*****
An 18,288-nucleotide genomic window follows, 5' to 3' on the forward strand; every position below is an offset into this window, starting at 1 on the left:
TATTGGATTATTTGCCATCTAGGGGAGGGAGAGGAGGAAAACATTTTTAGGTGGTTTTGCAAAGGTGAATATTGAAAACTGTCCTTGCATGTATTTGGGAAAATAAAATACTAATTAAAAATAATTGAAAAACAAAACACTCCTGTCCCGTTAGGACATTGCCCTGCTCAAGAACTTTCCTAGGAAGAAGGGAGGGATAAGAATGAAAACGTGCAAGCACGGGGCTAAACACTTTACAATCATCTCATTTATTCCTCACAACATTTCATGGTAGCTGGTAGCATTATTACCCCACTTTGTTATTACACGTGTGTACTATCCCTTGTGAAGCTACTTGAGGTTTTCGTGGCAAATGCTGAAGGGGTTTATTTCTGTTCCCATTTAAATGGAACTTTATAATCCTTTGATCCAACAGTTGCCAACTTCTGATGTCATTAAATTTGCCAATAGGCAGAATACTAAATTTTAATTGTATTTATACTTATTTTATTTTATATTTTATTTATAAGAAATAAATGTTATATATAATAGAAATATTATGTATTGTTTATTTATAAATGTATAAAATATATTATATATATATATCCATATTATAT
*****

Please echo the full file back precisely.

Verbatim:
An 18,288-nucleotide genomic window follows, 5' to 3' on the forward strand; every position below is an offset into this window, starting at 1 on the left:
TATTGGATTATTTGCCATCTAGGGGAGGGAGAGGAGGAAAACATTTTTAGGTGGTTTTGCAAAGGTGAATATTGAAAACTGTCCTTGCATGTATTTGGGAAAATAAAATACTAATTAAAAATAATTGAAAAACAAAACACTCCTGTCCCGTTAGGACATTGCCCTGCTCAAGAACTTTCCTAGGAAGAAGGGAGGGATAAGAATGAAAACGTGCAAGCACGGGGCTAAACACTTTACAATCATCTCATTTATTCCTCACAACATTTCATGGTAGCTGGTAGCATTATTACCCCACTTTGTTATTACACGTGTGTACTATCCCTTGTGAAGCTACTTGAGGTTTTCGTGGCAAATGCTGAAGGGGTTTATTTCTGTTCCCATTTAAATGGAACTTTATAATCCTTTGATCCAACAGTTGCCAACTTCTGATGTCATTAAATTTGCCAATAGGCAGAATACTAAATTTTAATTGTATTTATACTTATTTTATTTTATATTTTATTTATAAGAAATAAATGTTATATATAATAGAAATATTATGTATTGTTTATTTATAAATGTATAAAATATATTATATATATATATCCATATTATAT